Thanks Ian. I did not bother to actually pin hooks to sides - blind holes and brass wire. I know what you mean regarding planking fore platform. Now that I've seen your work, I could beat myself to death not thinking far enough to get the shape of the margin plank before I installed breast hook. That's going to be the exercise in frustration. Now that I look at these pictures again, I think it's time to dust the desk. Great housekeeper I am.Very nice and beautiful photos! The forecastle and breast hooks gave me a ton of work, especially after installing them with wire pins. Even after multiple adjustments I didn’t get it right. I could tell when it came time to plank the forecastle that the end of the hook didn’t protrude as much as Antscherl’s so chiseled the end flush so the margin plank sat on top. I think you know what I mean. You can’t really tell until you place your beams but yours look spot on.
Hi Gennaro. I know that feeling and I think @dockattner Paul also knows it very well. What you listed as mistakes are no more than imperfections. And now I am being dead serious - if everything was perfect, it was machine-made and even then you would be very surprised. I remember from my Audi days how we would measure out panel gaps on the bodyshells of our other two German competitors to see how we stacked up against them. Let me tell you - it's sometimes a good thing, buyers of these cars do not walk around with micrometers.My dear Paul, precision comes with heavy price on mental health. You should've seen me yesterday - fit to be tied!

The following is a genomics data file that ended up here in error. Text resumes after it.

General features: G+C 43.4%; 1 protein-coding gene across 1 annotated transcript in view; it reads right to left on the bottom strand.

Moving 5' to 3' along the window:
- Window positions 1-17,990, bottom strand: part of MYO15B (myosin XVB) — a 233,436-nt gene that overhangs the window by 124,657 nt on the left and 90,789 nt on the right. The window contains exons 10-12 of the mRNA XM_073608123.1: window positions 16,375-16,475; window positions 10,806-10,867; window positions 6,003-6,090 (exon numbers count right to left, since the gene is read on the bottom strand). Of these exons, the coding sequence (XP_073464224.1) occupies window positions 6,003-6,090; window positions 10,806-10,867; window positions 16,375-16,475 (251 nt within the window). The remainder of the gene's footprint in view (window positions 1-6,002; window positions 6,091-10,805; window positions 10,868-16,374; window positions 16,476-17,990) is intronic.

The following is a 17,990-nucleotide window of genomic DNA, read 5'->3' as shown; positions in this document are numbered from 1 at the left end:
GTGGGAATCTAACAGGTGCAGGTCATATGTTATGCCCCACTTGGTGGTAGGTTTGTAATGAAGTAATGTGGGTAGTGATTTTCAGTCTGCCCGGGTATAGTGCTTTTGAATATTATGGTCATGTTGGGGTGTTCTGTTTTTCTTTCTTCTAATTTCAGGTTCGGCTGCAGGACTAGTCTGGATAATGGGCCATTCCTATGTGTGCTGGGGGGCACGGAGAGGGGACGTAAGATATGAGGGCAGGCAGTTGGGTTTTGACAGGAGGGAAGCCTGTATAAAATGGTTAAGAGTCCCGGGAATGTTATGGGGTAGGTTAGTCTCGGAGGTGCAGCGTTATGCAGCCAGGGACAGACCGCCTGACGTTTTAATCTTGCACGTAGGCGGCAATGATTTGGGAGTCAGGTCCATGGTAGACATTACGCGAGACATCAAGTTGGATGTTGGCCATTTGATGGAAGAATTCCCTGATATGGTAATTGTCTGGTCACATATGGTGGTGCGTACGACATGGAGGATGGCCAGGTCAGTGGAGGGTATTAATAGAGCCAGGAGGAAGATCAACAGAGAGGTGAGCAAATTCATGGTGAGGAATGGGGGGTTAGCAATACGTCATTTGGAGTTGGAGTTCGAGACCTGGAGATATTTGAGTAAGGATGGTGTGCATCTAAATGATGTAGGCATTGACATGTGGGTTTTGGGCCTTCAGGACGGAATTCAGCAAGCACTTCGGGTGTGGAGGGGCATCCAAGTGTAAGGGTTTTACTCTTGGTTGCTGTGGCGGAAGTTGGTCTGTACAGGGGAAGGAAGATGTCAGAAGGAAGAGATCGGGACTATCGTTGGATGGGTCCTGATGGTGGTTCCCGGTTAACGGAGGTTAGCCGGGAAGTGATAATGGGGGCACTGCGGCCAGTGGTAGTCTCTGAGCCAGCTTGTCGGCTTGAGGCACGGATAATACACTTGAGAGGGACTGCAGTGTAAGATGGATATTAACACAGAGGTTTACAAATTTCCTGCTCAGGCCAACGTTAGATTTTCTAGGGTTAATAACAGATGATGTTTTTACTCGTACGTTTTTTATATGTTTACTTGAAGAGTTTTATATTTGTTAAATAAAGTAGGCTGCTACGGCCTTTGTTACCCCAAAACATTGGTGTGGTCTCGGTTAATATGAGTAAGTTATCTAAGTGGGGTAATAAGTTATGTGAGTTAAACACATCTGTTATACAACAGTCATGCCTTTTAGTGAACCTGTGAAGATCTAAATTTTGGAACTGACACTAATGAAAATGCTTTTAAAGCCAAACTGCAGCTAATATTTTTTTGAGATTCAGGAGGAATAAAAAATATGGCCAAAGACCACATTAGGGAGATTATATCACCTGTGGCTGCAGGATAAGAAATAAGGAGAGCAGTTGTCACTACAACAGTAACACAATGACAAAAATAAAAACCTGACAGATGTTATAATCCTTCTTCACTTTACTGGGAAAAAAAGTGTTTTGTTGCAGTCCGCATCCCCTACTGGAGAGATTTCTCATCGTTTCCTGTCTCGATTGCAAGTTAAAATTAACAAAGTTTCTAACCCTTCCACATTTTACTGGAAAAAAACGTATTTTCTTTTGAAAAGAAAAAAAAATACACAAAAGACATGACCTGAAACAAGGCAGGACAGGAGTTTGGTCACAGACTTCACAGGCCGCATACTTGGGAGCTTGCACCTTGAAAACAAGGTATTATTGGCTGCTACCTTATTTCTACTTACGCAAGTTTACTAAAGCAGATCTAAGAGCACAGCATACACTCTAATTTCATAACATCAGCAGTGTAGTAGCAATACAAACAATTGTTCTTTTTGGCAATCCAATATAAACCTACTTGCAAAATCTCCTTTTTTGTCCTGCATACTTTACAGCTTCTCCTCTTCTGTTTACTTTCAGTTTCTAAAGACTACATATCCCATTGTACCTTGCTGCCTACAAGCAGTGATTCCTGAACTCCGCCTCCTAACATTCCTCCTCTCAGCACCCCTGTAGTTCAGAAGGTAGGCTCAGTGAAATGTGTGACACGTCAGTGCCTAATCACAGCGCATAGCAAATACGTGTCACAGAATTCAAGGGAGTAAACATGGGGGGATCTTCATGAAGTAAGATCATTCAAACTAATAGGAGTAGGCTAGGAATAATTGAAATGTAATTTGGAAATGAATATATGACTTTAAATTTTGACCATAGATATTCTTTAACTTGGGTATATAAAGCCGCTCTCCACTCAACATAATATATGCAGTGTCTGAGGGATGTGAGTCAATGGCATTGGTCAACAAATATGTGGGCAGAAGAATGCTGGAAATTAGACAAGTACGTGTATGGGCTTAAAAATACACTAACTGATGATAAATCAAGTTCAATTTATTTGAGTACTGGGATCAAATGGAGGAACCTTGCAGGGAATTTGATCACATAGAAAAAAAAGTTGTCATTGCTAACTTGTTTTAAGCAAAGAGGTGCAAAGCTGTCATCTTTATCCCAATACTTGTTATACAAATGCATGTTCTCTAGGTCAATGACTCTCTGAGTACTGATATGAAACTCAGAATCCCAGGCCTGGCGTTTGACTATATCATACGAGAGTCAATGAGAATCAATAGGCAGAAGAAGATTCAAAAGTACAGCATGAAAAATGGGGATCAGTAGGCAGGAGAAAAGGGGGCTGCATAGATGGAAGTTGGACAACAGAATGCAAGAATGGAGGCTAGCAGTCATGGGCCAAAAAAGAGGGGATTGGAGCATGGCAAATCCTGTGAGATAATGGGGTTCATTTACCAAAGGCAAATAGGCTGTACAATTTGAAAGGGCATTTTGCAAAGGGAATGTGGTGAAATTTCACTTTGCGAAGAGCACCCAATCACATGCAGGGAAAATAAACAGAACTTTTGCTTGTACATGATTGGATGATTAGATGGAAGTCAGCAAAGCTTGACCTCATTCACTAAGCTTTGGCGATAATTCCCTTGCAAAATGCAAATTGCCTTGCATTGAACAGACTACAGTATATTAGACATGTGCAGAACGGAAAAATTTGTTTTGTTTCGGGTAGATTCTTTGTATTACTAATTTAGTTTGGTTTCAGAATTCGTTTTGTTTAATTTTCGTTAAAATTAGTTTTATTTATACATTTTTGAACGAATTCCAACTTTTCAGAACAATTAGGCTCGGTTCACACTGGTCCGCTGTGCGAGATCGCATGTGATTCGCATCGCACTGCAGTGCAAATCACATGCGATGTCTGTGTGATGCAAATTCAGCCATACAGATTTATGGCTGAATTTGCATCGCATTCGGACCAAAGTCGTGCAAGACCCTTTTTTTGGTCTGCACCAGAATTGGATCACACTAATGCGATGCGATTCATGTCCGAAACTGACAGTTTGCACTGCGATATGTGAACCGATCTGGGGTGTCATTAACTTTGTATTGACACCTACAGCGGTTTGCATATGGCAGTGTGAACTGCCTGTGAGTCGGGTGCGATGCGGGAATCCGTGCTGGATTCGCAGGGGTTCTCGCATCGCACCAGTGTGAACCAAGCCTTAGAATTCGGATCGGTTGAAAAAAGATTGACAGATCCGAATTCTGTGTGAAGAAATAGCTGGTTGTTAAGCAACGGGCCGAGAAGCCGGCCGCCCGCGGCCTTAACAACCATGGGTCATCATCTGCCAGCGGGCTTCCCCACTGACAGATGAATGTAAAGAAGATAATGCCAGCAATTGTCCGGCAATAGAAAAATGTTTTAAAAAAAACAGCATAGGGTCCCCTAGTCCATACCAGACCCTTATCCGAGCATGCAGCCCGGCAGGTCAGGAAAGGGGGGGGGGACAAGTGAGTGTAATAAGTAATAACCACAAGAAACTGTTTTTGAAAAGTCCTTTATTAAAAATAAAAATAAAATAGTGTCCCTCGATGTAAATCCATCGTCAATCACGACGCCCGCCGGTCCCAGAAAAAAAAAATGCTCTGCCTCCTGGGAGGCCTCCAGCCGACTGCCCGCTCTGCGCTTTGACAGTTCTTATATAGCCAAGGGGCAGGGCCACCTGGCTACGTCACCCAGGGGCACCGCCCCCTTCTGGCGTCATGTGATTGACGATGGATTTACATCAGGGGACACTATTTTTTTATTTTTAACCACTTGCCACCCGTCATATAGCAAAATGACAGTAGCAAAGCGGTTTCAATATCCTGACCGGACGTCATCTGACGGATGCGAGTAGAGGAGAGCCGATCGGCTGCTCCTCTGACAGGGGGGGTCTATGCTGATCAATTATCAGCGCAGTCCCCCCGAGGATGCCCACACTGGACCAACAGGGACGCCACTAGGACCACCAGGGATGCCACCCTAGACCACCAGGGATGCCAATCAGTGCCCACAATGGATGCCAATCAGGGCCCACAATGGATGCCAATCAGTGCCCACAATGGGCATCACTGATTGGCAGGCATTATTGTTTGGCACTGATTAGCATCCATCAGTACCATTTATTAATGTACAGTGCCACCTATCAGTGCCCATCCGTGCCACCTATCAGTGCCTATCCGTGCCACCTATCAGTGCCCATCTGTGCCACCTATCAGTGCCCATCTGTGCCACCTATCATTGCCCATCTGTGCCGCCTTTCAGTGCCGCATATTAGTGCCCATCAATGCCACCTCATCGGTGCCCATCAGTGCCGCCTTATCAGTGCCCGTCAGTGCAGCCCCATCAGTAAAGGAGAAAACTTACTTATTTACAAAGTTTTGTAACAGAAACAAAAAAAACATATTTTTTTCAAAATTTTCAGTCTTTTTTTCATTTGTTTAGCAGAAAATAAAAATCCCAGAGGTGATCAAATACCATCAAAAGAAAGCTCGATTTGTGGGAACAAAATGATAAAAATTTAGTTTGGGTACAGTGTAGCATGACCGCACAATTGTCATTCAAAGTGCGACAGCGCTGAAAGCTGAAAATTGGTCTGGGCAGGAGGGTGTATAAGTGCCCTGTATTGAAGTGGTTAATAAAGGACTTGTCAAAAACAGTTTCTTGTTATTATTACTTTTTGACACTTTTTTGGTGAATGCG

Precisely Uwe. Template was used to position hook vertically and more importantly to get the correct angle.
Great start can't wait to see more. I have the TFFM series and have used them as reference.The book comes with three sheets of plans. All drawings are presented at 1:48 scale, except the standing and running rigging and belaying plans, which are at 1:96 scale. Pictures below are of awful quality, but it will give you an idea what to expect.
Plan sheet 1 contains profile, deck plan, sheer plan, building board plan, cross-section and various timber patterns.
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Plan sheet 2 contains all spar plans, standing and running rigging plans and belaying plan.
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Plan sheet 3 contains complete lofted frame drawings, transoms, hawse pieces and elevations of bow and stern cant framing.